King's College London

Research portal

Examining the efficacy of social-psychological interventions for the management of fatigue in End-Stage Kidney Disease (ESKD): A systematic review with meta-analysis

Research output: Contribution to journalArticle

Original languageEnglish
Pages (from-to)197-216
JournalHealth Psychology Review
Issue number2
Early online date6 Mar 2017
Publication statusPublished - May 2017


King's Authors


Fatigue affects between 42% and 89% of end-stage kidney disease (ESKD) patients, with significant repercussions on quality of life and clinical outcomes. Fatigue management revolves around pharmacotherapy or exercise, which have only modest and short-term improvements. The aim of this systematic review was to investigate whether social-psychological interventions are effective at reducing fatigue in ESKD. Databases were searched to identify randomized controlled trials (RCTs) and quasi-RCTs that determined the effect of social-psychological interventions on fatigue (primary or secondary outcome), in the renal patient population. A meta-analysis was conducted. Sixteen RCTs (N = 1536) were included, predominantly among dialysis patients. Fatigue was a primary outcome in only two studies. The meta-analytic findings showed a significant improvement in fatigue following social-psychological interventions (standardised mean difference, SMD = 0.37, p = .001; 95% CI 0.15 to 0.59, I² = 69.1%, p < .001). There was evidence for greater effectiveness of interventions including stress-management/relaxation techniques, evaluated among fatigued samples meeting diagnostic thresholds, against passive/non-active comparison groups. The studies were generally of poor quality, with high heterogeneity, particularly with the number of sessions ranging from 2 to 96. Development and evaluation of a fatigue-specific social-psychological intervention is warranted in this setting.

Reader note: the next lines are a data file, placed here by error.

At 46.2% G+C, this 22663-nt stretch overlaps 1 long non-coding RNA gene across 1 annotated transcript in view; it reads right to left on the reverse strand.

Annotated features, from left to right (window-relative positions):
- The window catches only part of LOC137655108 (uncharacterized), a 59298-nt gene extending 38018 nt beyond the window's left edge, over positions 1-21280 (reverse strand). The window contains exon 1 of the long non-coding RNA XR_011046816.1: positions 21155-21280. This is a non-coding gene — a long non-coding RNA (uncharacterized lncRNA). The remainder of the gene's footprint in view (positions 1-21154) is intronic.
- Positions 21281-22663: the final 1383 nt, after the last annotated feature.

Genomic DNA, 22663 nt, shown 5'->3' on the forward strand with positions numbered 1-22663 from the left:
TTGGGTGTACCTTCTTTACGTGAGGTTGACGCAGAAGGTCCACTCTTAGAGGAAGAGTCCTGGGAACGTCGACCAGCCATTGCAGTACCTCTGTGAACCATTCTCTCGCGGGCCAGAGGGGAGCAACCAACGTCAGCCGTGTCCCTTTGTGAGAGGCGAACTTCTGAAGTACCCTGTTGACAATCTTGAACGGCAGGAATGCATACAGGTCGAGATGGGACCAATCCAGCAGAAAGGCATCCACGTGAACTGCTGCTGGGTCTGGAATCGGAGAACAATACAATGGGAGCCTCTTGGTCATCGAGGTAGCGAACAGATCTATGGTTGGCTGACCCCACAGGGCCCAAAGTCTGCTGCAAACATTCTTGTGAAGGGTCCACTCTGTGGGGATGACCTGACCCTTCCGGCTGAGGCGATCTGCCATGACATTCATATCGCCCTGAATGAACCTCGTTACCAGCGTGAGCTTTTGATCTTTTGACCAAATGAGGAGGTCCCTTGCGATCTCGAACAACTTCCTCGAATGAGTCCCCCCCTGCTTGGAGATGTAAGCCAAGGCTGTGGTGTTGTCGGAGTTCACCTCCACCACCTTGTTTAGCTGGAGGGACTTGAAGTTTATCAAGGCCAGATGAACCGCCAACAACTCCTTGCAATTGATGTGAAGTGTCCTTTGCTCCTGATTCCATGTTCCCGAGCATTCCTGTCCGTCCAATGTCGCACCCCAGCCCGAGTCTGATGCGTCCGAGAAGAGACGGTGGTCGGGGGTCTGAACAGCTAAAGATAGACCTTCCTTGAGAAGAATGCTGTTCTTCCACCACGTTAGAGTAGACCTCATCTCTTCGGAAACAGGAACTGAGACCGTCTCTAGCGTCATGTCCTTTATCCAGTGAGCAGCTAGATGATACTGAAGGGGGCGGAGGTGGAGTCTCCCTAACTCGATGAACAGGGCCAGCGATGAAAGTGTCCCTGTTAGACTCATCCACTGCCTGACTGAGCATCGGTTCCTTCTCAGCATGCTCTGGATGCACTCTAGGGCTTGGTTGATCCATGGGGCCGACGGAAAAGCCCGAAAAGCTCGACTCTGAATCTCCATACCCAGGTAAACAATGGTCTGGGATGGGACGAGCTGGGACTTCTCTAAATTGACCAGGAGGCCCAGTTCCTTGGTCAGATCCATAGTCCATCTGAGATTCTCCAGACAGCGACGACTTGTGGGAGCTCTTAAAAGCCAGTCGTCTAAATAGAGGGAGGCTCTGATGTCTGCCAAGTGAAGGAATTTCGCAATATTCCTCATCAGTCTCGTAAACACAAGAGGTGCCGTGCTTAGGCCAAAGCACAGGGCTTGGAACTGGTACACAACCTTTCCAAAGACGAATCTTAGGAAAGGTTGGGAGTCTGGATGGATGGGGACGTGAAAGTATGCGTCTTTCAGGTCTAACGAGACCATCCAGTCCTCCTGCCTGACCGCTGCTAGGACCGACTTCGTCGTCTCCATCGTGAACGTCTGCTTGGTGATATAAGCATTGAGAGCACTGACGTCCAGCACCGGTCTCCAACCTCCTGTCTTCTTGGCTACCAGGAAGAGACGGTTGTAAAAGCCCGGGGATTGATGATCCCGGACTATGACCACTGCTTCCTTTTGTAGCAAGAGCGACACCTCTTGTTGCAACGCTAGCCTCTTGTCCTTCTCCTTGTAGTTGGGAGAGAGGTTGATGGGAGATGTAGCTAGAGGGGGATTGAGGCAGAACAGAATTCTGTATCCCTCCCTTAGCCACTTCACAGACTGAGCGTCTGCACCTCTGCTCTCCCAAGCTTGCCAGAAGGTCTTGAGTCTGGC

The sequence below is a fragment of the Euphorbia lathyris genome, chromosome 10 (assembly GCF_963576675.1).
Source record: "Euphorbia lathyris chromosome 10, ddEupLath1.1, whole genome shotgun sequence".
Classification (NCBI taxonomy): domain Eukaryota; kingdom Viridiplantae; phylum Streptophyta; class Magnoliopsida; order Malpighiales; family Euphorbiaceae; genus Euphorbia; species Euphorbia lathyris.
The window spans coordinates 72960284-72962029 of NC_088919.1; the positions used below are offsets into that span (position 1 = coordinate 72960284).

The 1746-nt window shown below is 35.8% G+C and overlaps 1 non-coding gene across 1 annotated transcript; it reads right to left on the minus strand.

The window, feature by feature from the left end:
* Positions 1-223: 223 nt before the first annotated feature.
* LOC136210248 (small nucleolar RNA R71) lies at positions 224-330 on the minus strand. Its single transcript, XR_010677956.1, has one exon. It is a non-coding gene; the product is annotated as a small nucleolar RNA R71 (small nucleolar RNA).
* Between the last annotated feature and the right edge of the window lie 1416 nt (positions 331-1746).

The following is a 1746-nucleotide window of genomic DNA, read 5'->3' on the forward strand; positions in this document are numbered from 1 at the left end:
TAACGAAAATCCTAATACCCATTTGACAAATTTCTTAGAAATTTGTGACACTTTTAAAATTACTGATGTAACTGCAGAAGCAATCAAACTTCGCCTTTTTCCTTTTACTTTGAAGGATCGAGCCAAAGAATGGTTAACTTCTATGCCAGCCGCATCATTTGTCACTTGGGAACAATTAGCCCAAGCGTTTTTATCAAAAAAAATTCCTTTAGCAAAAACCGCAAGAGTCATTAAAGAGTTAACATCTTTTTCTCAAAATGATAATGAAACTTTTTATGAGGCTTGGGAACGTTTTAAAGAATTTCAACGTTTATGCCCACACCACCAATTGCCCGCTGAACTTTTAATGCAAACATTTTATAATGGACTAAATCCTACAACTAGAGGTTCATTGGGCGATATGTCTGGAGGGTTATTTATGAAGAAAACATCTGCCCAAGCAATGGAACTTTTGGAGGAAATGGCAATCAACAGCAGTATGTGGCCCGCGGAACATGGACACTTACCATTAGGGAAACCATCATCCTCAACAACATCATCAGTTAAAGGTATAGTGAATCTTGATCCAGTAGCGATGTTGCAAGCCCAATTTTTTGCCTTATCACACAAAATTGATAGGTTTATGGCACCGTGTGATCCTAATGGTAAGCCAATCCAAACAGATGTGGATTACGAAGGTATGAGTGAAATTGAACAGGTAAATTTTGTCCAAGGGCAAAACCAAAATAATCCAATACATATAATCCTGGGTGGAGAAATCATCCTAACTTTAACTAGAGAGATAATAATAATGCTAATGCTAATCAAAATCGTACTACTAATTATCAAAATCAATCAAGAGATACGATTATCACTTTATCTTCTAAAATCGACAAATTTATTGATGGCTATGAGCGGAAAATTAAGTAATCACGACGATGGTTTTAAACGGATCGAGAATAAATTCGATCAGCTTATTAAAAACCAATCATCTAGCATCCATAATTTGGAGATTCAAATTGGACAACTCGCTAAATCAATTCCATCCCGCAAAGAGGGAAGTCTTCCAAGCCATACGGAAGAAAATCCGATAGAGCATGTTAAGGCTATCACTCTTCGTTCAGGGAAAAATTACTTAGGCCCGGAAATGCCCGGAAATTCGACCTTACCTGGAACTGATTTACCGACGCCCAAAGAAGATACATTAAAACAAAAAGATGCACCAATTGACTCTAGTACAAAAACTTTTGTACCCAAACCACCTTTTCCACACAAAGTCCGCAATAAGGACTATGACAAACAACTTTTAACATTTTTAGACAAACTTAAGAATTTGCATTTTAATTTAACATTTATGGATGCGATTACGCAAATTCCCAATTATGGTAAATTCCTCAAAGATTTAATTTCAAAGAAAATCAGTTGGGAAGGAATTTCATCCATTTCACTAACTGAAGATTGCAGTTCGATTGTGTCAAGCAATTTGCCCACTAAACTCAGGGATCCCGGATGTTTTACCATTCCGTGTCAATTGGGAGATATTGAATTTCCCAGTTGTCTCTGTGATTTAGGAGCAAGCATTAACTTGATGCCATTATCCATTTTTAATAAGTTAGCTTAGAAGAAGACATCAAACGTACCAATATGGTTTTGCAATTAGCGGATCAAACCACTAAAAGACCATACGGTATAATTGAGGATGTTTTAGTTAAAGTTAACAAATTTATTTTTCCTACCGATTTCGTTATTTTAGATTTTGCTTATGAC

Download statistics

No data available

View graph of relations

© 2018 King's College London | Strand | London WC2R 2LS | England | United Kingdom | Tel +44 (0)20 7836 5454